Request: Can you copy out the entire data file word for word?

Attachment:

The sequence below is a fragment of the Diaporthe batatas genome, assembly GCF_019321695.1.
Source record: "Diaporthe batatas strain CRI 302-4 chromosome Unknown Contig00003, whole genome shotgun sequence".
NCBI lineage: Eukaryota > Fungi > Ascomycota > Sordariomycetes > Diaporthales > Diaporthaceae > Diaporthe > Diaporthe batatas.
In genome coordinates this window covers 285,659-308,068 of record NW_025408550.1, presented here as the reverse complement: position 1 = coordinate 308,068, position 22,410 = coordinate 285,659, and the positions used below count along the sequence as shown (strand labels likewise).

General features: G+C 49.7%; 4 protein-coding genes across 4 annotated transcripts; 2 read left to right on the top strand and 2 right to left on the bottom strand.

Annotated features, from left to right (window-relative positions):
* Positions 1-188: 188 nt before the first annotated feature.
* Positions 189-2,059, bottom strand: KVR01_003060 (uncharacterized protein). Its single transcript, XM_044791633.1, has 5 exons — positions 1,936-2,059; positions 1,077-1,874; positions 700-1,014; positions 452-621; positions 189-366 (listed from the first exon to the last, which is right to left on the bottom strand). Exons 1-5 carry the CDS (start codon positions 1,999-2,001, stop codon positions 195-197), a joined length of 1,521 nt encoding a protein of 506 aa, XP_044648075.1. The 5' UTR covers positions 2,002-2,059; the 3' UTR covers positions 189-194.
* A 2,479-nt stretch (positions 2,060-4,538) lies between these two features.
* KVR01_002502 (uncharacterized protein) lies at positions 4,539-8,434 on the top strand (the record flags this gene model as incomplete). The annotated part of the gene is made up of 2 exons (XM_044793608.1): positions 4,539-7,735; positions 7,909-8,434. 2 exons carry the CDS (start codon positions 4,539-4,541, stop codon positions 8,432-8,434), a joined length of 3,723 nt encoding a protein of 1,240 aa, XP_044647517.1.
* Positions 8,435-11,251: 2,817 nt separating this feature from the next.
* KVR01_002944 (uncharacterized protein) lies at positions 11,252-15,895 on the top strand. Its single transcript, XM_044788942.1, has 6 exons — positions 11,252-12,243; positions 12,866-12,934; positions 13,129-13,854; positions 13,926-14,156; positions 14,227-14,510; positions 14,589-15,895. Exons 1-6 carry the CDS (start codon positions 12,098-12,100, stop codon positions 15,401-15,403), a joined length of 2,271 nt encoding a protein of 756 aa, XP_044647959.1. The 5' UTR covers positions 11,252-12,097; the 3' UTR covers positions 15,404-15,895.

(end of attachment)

The sequence below is a fragment of the Diaporthe batatas genome, assembly GCF_019321695.1.
Source record: "Diaporthe batatas strain CRI 302-4 chromosome Unknown Contig00003, whole genome shotgun sequence".
NCBI lineage: Eukaryota > Fungi > Ascomycota > Sordariomycetes > Diaporthales > Diaporthaceae > Diaporthe > Diaporthe batatas.
In genome coordinates this window covers 285,659-308,068 of record NW_025408550.1, presented here as the reverse complement: position 1 = coordinate 308,068, position 22,410 = coordinate 285,659, and the positions used below count along the sequence as shown (strand labels likewise).

General features: G+C 49.7%; 4 protein-coding genes across 4 annotated transcripts; 2 read left to right on the top strand and 2 right to left on the bottom strand.

Annotated features, from left to right (window-relative positions):
* Positions 1-188: 188 nt before the first annotated feature.
* Positions 189-2,059, bottom strand: KVR01_003060 (uncharacterized protein). Its single transcript, XM_044791633.1, has 5 exons — positions 1,936-2,059; positions 1,077-1,874; positions 700-1,014; positions 452-621; positions 189-366 (listed from the first exon to the last, which is right to left on the bottom strand). Exons 1-5 carry the CDS (start codon positions 1,999-2,001, stop codon positions 195-197), a joined length of 1,521 nt encoding a protein of 506 aa, XP_044648075.1. The 5' UTR covers positions 2,002-2,059; the 3' UTR covers positions 189-194.
* A 2,479-nt stretch (positions 2,060-4,538) lies between these two features.
* KVR01_002502 (uncharacterized protein) lies at positions 4,539-8,434 on the top strand (the record flags this gene model as incomplete). The annotated part of the gene is made up of 2 exons (XM_044793608.1): positions 4,539-7,735; positions 7,909-8,434. 2 exons carry the CDS (start codon positions 4,539-4,541, stop codon positions 8,432-8,434), a joined length of 3,723 nt encoding a protein of 1,240 aa, XP_044647517.1.
* Positions 8,435-11,251: 2,817 nt separating this feature from the next.
* KVR01_002944 (uncharacterized protein) lies at positions 11,252-15,895 on the top strand. Its single transcript, XM_044788942.1, has 6 exons — positions 11,252-12,243; positions 12,866-12,934; positions 13,129-13,854; positions 13,926-14,156; positions 14,227-14,510; positions 14,589-15,895. Exons 1-6 carry the CDS (start codon positions 12,098-12,100, stop codon positions 15,401-15,403), a joined length of 2,271 nt encoding a protein of 756 aa, XP_044647959.1. The 5' UTR covers positions 11,252-12,097; the 3' UTR covers positions 15,404-15,895.